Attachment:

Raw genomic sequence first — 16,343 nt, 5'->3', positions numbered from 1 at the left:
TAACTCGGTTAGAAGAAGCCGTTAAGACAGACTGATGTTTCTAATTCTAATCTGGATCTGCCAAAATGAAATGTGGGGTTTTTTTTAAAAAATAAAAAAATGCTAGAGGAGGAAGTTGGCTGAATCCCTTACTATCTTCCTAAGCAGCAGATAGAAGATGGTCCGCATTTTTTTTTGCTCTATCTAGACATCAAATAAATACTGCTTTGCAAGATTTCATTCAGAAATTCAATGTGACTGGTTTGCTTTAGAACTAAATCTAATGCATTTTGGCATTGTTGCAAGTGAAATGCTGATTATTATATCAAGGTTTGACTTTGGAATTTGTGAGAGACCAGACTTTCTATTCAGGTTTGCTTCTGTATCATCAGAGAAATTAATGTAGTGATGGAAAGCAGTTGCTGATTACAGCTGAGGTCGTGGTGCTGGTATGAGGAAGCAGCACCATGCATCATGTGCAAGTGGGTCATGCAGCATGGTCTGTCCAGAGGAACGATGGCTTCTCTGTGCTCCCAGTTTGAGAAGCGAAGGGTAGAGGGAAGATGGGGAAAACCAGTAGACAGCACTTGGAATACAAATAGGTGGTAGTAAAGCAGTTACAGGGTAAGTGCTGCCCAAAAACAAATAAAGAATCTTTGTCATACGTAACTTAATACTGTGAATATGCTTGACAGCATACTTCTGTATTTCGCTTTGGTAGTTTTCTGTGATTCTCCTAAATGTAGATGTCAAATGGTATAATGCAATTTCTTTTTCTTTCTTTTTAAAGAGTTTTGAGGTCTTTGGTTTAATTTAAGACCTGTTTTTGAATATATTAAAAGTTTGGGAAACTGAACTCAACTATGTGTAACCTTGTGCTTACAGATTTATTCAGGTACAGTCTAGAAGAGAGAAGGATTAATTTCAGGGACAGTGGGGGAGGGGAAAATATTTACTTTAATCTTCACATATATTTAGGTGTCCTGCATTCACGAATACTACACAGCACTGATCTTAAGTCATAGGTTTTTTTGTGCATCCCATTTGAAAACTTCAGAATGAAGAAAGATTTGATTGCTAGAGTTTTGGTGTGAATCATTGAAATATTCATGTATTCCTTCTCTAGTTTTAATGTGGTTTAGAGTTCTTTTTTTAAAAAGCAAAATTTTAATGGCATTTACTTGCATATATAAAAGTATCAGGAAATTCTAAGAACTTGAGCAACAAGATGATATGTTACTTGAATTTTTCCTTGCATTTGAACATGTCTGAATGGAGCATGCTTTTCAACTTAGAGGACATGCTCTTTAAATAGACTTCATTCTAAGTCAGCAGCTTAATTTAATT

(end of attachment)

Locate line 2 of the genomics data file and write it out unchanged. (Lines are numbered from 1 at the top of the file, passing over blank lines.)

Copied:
TAACTCGGTTAGAAGAAGCCGTTAAGACAGACTGATGTTTCTAATTCTAATCTGGATCTGCCAAAATGAAATGTGGGGTTTTTTTTAAAAAATAAAAAAATGCTAGAGGAGGAAGTTGGCTGAATCCCTTACTATCTTCCTAAGCAGCAGATAGAAGATGGTCCGCATTTTTTTTTGCTCTATCTAGACATCAAATAAATACTGCTTTGCAAGATTTCATTCAGAAATTCAATGTGACTGGTTTGCTTTAGAACTAAATCTAATGCATTTTGGCATTGTTGCAAGTGAAATGCTGATTATTATATCAAGGTTTGACTTTGGAATTTGTGAGAGACCAGACTTTCTATTCAGGTTTGCTTCTGTATCATCAGAGAAATTAATGTAGTGATGGAAAGCAGTTGCTGATTACAGCTGAGGTCGTGGTGCTGGTATGAGGAAGCAGCACCATGCATCATGTGCAAGTGGGTCATGCAGCATGGTCTGTCCAGAGGAACGATGGCTTCTCTGTGCTCCCAGTTTGAGAAGCGAAGGGTAGAGGGAAGATGGGGAAAACCAGTAGACAGCACTTGGAATACAAATAGGTGGTAGTAAAGCAGTTACAGGGTAAGTGCTGCCCAAAAACAAATAAAGAATCTTTGTCATACGTAACTTAATACTGTGAATATGCTTGACAGCATACTTCTGTATTTCGCTTTGGTAGTTTTCTGTGATTCTCCTAAATGTAGATGTCAAATGGTATAATGCAATTTCTTTTTCTTTCTTTTTAAAGAGTTTTGAGGTCTTTGGTTTAATTTAAGACCTGTTTTTGAATATATTAAAAGTTTGGGAAACTGAACTCAACTATGTGTAACCTTGTGCTTACAGATTTATTCAGGTACAGTCTAGAAGAGAGAAGGATTAATTTCAGGGACAGTGGGGGAGGGGAAAATATTTACTTTAATCTTCACATATATTTAGGTGTCCTGCATTCACGAATACTACACAGCACTGATCTTAAGTCATAGGTTTTTTTGTGCATCCCATTTGAAAACTTCAGAATGAAGAAAGATTTGATTGCTAGAGTTTTGGTGTGAATCATTGAAATATTCATGTATTCCTTCTCTAGTTTTAATGTGGTTTAGAGTTCTTTTTTTAAAAAGCAAAATTTTAATGGCATTTACTTGCATATATAAAAGTATCAGGAAATTCTAAGAACTTGAGCAACAAGATGATATGTTACTTGAATTTTTCCTTGCATTTGAACATGTCTGAATGGAGCATGCTTTTCAACTTAGAGGACATGCTCTTTAAATAGACTTCATTCTAAGTCAGCAGCTTAATTTAATT